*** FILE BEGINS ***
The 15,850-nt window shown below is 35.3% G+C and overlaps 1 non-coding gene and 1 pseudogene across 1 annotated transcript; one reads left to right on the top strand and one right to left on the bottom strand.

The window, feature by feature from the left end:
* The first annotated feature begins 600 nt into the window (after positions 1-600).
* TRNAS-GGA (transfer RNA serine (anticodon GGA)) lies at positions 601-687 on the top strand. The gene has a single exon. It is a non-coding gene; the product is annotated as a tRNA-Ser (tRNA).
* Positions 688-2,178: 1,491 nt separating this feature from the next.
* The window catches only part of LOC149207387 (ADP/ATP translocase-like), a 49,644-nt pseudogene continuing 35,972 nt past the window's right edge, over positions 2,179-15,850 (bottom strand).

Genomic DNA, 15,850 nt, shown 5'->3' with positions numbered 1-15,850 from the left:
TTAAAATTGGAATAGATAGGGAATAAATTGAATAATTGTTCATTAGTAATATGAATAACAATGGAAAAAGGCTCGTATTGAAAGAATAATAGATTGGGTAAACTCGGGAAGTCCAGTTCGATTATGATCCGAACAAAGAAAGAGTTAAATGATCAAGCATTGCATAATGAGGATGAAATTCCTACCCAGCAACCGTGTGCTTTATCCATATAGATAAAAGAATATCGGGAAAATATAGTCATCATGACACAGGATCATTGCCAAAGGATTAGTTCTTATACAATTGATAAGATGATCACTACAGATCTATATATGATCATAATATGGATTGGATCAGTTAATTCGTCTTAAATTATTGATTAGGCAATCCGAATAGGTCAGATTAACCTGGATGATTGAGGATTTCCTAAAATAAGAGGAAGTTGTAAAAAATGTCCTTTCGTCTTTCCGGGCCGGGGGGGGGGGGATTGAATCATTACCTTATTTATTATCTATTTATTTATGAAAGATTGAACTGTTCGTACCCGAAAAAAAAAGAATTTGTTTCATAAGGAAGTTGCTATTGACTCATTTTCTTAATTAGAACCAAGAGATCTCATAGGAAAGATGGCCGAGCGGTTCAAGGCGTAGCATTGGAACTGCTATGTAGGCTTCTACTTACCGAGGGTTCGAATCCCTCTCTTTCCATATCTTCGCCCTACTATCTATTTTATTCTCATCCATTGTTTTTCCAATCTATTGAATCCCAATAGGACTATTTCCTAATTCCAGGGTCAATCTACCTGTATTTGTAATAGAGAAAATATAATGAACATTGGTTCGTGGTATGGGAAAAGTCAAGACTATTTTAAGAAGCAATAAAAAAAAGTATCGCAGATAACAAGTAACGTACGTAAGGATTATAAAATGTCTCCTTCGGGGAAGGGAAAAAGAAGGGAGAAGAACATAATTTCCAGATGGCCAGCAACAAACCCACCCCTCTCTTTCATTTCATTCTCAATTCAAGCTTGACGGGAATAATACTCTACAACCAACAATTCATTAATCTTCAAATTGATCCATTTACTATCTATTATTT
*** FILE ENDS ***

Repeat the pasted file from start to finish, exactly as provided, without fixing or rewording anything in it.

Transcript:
The 15,850-nt window shown below is 35.3% G+C and overlaps 1 non-coding gene and 1 pseudogene across 1 annotated transcript; one reads left to right on the top strand and one right to left on the bottom strand.

The window, feature by feature from the left end:
* The first annotated feature begins 600 nt into the window (after positions 1-600).
* TRNAS-GGA (transfer RNA serine (anticodon GGA)) lies at positions 601-687 on the top strand. The gene has a single exon. It is a non-coding gene; the product is annotated as a tRNA-Ser (tRNA).
* Positions 688-2,178: 1,491 nt separating this feature from the next.
* The window catches only part of LOC149207387 (ADP/ATP translocase-like), a 49,644-nt pseudogene continuing 35,972 nt past the window's right edge, over positions 2,179-15,850 (bottom strand).

Genomic DNA, 15,850 nt, shown 5'->3' with positions numbered 1-15,850 from the left:
TTAAAATTGGAATAGATAGGGAATAAATTGAATAATTGTTCATTAGTAATATGAATAACAATGGAAAAAGGCTCGTATTGAAAGAATAATAGATTGGGTAAACTCGGGAAGTCCAGTTCGATTATGATCCGAACAAAGAAAGAGTTAAATGATCAAGCATTGCATAATGAGGATGAAATTCCTACCCAGCAACCGTGTGCTTTATCCATATAGATAAAAGAATATCGGGAAAATATAGTCATCATGACACAGGATCATTGCCAAAGGATTAGTTCTTATACAATTGATAAGATGATCACTACAGATCTATATATGATCATAATATGGATTGGATCAGTTAATTCGTCTTAAATTATTGATTAGGCAATCCGAATAGGTCAGATTAACCTGGATGATTGAGGATTTCCTAAAATAAGAGGAAGTTGTAAAAAATGTCCTTTCGTCTTTCCGGGCCGGGGGGGGGGGGATTGAATCATTACCTTATTTATTATCTATTTATTTATGAAAGATTGAACTGTTCGTACCCGAAAAAAAAAGAATTTGTTTCATAAGGAAGTTGCTATTGACTCATTTTCTTAATTAGAACCAAGAGATCTCATAGGAAAGATGGCCGAGCGGTTCAAGGCGTAGCATTGGAACTGCTATGTAGGCTTCTACTTACCGAGGGTTCGAATCCCTCTCTTTCCATATCTTCGCCCTACTATCTATTTTATTCTCATCCATTGTTTTTCCAATCTATTGAATCCCAATAGGACTATTTCCTAATTCCAGGGTCAATCTACCTGTATTTGTAATAGAGAAAATATAATGAACATTGGTTCGTGGTATGGGAAAAGTCAAGACTATTTTAAGAAGCAATAAAAAAAAGTATCGCAGATAACAAGTAACGTACGTAAGGATTATAAAATGTCTCCTTCGGGGAAGGGAAAAAGAAGGGAGAAGAACATAATTTCCAGATGGCCAGCAACAAACCCACCCCTCTCTTTCATTTCATTCTCAATTCAAGCTTGACGGGAATAATACTCTACAACCAACAATTCATTAATCTTCAAATTGATCCATTTACTATCTATTATTT